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Linden Tree Problems

By Stephany Elsworth

Linden or basswood trees are susceptible to a variety of problems including bacterial and fungal diseases. The severity of linden infections vary from cosmetic damage to tree death depending upon the type of fungus.


Several different kinds of fungi cause anthracnose, a leaf disease, in linden trees. Fumago vagans causes sooty mold, while the Uncinula necator fungus causes powdery mildew. The Xylella fastidiosa bacterium causes bacterial leaf scorch.


Linden trees with anthracnose have brown spots with black margins along the leaf veins. They may also lose their leaves early or experience bud, leaf or twig dieback. Sooty mold is usually associated with the honeydew extruded by insect pests such as aphids or scale, according to the North Carolina Cooperative Extension. Sooty mold spores stick to the honeydew and colonize the foliage, interfering with photosynthesis. Powdery mildew is characterized by a powdery white fungal growth on the foliage, while the pathogen that bacterial leaf scorch blocks the water flow to the leaves, causing wilt and eventual plant death.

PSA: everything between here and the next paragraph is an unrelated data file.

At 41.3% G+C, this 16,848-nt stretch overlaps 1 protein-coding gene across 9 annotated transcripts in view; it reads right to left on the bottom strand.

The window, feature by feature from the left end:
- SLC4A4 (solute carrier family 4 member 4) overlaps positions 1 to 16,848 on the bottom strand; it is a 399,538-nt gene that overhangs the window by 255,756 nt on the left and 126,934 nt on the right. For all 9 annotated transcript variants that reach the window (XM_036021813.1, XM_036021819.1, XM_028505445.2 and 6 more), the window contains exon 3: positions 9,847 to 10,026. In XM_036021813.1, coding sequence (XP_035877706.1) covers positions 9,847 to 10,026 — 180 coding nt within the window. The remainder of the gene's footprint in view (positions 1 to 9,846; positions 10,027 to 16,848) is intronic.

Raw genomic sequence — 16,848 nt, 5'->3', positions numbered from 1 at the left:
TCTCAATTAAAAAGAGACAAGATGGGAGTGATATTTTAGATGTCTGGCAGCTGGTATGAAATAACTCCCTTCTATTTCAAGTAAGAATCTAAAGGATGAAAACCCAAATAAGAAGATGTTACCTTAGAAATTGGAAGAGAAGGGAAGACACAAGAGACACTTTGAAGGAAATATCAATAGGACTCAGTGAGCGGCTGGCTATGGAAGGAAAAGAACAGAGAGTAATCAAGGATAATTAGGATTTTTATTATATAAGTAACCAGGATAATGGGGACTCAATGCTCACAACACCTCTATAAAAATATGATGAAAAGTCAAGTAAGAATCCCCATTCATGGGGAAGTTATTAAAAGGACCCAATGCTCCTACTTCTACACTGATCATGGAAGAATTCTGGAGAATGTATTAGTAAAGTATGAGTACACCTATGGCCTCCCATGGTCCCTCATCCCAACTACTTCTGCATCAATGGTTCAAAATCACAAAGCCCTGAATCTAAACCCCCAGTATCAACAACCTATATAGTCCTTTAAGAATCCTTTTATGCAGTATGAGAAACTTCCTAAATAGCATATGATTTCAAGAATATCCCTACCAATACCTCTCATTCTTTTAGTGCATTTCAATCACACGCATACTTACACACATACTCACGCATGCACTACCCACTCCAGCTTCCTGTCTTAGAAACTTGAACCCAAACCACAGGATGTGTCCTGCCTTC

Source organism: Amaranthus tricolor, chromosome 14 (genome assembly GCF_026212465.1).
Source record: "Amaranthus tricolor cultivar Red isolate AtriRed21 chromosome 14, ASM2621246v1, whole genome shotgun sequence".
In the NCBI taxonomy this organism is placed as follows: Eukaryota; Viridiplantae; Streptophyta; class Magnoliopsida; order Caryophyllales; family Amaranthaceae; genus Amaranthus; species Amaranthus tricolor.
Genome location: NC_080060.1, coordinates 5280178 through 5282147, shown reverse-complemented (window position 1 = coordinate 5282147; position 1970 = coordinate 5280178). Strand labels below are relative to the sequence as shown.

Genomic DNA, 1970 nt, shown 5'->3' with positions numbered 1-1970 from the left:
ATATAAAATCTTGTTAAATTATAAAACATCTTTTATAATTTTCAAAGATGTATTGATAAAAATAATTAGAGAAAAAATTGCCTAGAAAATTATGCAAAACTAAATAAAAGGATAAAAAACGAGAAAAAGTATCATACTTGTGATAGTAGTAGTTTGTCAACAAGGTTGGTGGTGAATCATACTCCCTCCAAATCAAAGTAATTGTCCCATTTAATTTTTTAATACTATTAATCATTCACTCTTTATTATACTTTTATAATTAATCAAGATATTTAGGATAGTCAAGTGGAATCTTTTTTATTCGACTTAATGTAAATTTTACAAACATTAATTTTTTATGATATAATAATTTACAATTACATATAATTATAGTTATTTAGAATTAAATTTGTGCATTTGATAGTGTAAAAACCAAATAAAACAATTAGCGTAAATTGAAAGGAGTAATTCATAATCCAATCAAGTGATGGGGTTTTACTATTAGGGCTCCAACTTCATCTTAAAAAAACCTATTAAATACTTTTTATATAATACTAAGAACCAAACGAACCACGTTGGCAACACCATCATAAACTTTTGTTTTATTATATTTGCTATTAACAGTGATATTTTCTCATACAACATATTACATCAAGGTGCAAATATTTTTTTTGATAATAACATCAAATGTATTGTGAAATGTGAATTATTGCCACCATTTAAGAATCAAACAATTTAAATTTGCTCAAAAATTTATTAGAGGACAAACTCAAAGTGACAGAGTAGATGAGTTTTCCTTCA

According to the University of Guelph, anthracnose infections overwinter on diseased linden tree leaves on the ground and create new infections in the spring. Raking and destroying infected leaves and pruning out infected twigs helps prevent the spread of anthracnose. Sooty mold is treated by addressing the insect problem; horticultural oils and chemical sprays are useful in eradicating insect populations. Powdery mildew is prevented by removing and destroying infected plant matter and by applying a fungicide at regular intervals during the growing season. There is no cure for bacterial leaf scorch; cultural practices such as pruning and watering help extend the tree's life span.